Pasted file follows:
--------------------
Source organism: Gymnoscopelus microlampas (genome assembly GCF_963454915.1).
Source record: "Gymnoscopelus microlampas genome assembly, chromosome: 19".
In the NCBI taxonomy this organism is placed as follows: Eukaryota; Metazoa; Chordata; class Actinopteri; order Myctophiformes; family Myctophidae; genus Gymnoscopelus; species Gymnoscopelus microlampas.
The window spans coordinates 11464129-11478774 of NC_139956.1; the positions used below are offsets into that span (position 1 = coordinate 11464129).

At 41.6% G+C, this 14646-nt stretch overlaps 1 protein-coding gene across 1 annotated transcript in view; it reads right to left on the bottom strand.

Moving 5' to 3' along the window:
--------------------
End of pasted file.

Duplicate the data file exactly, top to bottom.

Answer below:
Source organism: Gymnoscopelus microlampas (genome assembly GCF_963454915.1).
Source record: "Gymnoscopelus microlampas genome assembly, chromosome: 19".
In the NCBI taxonomy this organism is placed as follows: Eukaryota; Metazoa; Chordata; class Actinopteri; order Myctophiformes; family Myctophidae; genus Gymnoscopelus; species Gymnoscopelus microlampas.
The window spans coordinates 11464129-11478774 of NC_139956.1; the positions used below are offsets into that span (position 1 = coordinate 11464129).

At 41.6% G+C, this 14646-nt stretch overlaps 1 protein-coding gene across 1 annotated transcript in view; it reads right to left on the bottom strand.

Moving 5' to 3' along the window: